Jane Hall began life in an Arizona mining town. She loved the freedom and adored her father who wrote humerus fiction for the Saturday Evening Post. However, her father's death and the subsequent death of her mother, sent Jane and her brother East to live with her mother's sister. The mining town life couldn't have presented more of a contrast to the Manhattan lifestyle of wealthy families and debutante parties.
Although Jane became a debutante and enjoyed the glamour, she craved independence and wanted to be successful on her own. She achieved this through writing stories about the debutante life for Cosmopolitan. Her success led to an offer to write for Metroo-Goldwym-Mayer where she met famous writer and formed a friendship with F. Scott Fitzgerald.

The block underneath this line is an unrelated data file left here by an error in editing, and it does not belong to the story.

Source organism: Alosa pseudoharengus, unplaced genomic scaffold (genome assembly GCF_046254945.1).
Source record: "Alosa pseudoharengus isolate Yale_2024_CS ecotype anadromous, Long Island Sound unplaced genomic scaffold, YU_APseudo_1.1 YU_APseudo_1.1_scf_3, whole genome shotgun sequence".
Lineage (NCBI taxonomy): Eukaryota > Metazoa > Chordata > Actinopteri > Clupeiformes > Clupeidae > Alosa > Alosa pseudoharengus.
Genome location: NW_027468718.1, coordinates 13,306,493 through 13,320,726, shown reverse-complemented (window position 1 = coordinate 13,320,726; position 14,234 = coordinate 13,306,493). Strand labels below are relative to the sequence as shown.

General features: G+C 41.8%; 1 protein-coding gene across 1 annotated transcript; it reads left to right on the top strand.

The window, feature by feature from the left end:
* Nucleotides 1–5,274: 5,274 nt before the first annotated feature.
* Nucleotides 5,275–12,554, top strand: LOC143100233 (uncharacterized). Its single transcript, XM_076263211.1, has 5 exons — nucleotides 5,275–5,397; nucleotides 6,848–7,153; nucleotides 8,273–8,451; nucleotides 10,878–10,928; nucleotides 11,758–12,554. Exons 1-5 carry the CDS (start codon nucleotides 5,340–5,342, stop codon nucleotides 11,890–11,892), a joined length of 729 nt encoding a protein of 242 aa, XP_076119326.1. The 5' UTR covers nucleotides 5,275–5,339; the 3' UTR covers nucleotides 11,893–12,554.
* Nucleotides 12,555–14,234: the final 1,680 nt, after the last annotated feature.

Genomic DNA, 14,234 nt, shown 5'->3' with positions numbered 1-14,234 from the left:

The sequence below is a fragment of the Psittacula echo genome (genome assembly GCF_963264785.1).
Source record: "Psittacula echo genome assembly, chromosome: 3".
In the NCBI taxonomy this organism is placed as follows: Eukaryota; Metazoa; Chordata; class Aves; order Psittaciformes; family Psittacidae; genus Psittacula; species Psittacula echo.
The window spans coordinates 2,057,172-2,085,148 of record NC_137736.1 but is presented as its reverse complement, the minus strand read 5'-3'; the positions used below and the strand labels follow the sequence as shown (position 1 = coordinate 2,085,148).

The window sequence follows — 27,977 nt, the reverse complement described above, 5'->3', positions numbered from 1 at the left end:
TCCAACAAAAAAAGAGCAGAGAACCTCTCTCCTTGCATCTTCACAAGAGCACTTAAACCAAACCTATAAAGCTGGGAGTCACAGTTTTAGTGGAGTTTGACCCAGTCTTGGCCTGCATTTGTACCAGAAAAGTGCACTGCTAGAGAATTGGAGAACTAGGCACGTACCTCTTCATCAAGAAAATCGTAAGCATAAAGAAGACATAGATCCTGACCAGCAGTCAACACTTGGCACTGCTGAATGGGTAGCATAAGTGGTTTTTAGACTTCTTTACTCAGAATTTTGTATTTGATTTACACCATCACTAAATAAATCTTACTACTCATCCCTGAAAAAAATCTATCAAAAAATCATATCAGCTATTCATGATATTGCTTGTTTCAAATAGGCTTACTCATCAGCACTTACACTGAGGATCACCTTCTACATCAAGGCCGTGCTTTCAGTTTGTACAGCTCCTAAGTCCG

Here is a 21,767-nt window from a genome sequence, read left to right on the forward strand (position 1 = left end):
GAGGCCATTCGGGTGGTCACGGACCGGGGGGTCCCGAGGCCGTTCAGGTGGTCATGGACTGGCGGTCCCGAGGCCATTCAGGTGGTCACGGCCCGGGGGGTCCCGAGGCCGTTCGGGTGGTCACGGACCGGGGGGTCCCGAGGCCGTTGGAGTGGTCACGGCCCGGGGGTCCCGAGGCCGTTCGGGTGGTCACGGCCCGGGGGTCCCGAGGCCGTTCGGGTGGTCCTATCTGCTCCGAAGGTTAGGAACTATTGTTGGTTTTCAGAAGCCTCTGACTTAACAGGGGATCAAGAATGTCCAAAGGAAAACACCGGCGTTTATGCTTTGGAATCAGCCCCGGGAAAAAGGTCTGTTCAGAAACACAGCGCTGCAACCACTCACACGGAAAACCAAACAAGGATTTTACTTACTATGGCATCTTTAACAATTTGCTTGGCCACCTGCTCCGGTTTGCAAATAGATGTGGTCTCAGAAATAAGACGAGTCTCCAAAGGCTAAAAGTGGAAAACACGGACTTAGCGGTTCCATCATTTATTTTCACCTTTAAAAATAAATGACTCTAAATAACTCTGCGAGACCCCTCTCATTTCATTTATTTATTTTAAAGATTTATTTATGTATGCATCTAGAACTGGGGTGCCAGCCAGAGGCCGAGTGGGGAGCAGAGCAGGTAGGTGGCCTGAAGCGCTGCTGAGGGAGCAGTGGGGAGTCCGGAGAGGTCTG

The war changed the public taste for light fiction, and Jane succumbed to family pressure to marry the right man from a social perspective. From then on, her writing suffered much to her dismay.
Robin Cutler has done a good job bringing her mother's era to life. The major focus of the story is on how girls, particularly from the upper and middle classes, were pressured to become wives rather than independent career women. The struggle to please her family, but also be independently successful permeates Jane's story.
Although the early chapters about Jane's life in Arizona and as a debutante move quickly, the book loses momentum when the author describes in detail each of Jane's literary works. The problem is that they are very similar and the retelling becomes tedious.
I enjoyed this trip back to the era of our parents and in some cases grandparents. The book emphasizes how much has changed in the opportunities available to women, but we're still our mother's daughters and often for the older generation, the mores of the 30's drive their desires for us.
I received this book from Net Galley for this review.